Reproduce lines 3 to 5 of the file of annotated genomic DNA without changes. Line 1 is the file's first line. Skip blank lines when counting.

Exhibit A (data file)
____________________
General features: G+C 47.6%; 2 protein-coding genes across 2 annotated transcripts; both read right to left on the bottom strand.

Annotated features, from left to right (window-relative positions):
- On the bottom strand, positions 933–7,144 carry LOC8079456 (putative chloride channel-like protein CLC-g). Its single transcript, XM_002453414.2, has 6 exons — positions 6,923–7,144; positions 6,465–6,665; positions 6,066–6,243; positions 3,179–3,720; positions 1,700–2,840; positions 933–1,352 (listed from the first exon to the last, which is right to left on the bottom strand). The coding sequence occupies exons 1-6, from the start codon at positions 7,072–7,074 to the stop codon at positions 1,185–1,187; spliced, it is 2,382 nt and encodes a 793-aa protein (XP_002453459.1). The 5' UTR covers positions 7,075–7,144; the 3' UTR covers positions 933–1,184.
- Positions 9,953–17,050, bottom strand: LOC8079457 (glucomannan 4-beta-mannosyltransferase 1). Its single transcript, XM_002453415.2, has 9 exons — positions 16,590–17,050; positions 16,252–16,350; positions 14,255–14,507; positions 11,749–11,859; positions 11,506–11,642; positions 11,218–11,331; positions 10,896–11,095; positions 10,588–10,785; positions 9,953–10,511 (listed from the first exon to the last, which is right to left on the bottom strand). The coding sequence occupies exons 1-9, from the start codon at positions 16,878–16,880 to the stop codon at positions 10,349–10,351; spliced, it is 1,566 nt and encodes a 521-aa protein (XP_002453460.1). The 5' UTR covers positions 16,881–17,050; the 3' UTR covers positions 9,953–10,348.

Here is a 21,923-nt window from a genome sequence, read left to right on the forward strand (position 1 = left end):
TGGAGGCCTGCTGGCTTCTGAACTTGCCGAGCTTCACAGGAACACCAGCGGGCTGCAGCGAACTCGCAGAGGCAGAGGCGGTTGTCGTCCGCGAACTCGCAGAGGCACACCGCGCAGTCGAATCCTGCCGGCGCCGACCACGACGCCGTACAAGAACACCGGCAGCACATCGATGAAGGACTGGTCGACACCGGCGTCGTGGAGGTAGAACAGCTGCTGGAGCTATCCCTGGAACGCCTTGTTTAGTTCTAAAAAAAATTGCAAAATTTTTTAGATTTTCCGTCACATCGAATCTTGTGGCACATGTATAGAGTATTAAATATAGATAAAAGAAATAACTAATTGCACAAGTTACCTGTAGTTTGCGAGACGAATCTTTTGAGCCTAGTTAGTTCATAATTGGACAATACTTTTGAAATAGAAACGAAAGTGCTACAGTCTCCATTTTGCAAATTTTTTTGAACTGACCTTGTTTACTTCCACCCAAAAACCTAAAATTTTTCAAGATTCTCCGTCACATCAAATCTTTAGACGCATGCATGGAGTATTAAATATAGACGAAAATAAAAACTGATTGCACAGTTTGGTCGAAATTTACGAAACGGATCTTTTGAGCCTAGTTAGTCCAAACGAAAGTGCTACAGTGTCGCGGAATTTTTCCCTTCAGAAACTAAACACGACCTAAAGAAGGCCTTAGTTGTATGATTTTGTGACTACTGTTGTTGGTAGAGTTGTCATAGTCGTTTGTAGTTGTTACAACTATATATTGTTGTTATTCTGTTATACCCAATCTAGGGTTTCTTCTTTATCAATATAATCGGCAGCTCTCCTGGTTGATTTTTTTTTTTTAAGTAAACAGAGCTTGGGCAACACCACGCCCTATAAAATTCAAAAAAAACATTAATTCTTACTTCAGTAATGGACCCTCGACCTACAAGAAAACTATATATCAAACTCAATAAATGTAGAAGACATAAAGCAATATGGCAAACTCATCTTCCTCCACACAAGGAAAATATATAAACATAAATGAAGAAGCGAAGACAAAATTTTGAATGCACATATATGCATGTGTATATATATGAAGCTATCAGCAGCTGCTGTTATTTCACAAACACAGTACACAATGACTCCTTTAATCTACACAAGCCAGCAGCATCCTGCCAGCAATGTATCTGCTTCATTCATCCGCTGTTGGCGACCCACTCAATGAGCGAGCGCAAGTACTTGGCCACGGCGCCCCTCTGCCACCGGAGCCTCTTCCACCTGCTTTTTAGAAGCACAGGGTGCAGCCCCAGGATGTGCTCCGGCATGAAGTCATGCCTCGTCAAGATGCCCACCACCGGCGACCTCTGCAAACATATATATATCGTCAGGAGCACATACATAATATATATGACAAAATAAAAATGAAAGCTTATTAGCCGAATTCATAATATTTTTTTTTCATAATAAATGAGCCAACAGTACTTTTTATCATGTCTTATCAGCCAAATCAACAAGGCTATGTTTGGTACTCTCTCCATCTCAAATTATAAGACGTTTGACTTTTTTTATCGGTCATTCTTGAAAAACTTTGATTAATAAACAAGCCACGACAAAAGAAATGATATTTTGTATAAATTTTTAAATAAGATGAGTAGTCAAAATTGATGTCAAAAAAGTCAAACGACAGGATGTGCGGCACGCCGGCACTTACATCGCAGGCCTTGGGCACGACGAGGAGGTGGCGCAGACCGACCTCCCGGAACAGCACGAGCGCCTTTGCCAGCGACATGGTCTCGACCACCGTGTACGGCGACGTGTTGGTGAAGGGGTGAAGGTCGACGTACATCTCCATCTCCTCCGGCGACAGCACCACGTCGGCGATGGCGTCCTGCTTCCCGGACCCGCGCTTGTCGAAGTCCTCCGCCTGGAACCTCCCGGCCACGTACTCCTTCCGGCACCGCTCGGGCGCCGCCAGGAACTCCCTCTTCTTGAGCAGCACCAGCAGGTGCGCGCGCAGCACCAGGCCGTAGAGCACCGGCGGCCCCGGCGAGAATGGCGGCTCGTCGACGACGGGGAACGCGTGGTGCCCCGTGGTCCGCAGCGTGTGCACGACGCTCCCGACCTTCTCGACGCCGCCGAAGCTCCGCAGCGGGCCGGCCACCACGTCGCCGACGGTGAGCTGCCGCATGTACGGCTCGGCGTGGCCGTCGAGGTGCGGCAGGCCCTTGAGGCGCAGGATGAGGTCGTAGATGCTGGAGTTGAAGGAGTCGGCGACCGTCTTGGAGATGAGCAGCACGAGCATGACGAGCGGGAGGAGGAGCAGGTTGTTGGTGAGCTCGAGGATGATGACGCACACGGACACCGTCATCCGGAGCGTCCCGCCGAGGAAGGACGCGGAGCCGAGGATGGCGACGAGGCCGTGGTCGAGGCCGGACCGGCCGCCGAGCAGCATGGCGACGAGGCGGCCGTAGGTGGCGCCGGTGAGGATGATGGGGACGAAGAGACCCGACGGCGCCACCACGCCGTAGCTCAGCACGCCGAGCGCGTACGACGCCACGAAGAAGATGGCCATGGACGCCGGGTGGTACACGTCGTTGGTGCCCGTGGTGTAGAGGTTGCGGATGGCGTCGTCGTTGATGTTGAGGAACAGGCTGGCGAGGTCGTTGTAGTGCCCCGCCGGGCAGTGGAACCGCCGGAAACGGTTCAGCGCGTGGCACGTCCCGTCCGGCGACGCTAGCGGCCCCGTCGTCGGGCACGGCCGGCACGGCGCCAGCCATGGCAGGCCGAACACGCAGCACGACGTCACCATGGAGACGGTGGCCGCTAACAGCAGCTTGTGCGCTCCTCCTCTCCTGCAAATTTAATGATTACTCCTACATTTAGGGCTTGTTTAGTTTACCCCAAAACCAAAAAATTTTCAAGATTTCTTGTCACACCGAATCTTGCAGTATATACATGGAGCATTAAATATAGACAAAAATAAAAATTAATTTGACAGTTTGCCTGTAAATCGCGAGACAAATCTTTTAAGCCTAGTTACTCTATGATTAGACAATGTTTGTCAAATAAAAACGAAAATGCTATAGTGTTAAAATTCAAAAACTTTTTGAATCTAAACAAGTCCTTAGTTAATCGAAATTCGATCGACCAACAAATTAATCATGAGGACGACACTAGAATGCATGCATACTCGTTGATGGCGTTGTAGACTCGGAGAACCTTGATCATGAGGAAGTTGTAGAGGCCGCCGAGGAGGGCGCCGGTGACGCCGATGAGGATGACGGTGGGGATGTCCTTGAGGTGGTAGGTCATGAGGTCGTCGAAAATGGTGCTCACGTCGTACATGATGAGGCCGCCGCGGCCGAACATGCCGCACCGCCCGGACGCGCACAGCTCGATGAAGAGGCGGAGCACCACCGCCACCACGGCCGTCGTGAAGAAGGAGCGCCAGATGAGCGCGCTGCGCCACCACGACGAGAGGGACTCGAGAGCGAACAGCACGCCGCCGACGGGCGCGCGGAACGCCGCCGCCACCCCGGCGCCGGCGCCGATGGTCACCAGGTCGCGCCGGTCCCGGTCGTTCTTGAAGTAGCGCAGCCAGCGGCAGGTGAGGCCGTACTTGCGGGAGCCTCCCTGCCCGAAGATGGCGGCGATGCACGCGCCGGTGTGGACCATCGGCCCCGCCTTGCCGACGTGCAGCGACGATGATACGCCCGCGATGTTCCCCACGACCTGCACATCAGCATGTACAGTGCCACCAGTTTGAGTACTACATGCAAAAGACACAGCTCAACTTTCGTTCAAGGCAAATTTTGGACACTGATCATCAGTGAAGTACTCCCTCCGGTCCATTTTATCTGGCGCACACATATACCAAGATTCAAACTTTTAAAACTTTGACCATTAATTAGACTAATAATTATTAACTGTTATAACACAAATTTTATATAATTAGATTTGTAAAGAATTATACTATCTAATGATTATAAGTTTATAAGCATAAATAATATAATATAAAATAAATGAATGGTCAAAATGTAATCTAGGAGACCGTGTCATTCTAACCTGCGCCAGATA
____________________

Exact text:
- On the bottom strand, positions 933–7,144 carry LOC8079456 (putative chloride channel-like protein CLC-g). Its single transcript, XM_002453414.2, has 6 exons — positions 6,923–7,144; positions 6,465–6,665; positions 6,066–6,243; positions 3,179–3,720; positions 1,700–2,840; positions 933–1,352 (listed from the first exon to the last, which is right to left on the bottom strand). The coding sequence occupies exons 1-6, from the start codon at positions 7,072–7,074 to the stop codon at positions 1,185–1,187; spliced, it is 2,382 nt and encodes a 793-aa protein (XP_002453459.1). The 5' UTR covers positions 7,075–7,144; the 3' UTR covers positions 933–1,184.
- Positions 9,953–17,050, bottom strand: LOC8079457 (glucomannan 4-beta-mannosyltransferase 1). Its single transcript, XM_002453415.2, has 9 exons — positions 16,590–17,050; positions 16,252–16,350; positions 14,255–14,507; positions 11,749–11,859; positions 11,506–11,642; positions 11,218–11,331; positions 10,896–11,095; positions 10,588–10,785; positions 9,953–10,511 (listed from the first exon to the last, which is right to left on the bottom strand). The coding sequence occupies exons 1-9, from the start codon at positions 16,878–16,880 to the stop codon at positions 10,349–10,351; spliced, it is 1,566 nt and encodes a 521-aa protein (XP_002453460.1). The 5' UTR covers positions 16,881–17,050; the 3' UTR covers positions 9,953–10,348.

Here is a 21,923-nt window from a genome sequence, read left to right on the forward strand (position 1 = left end):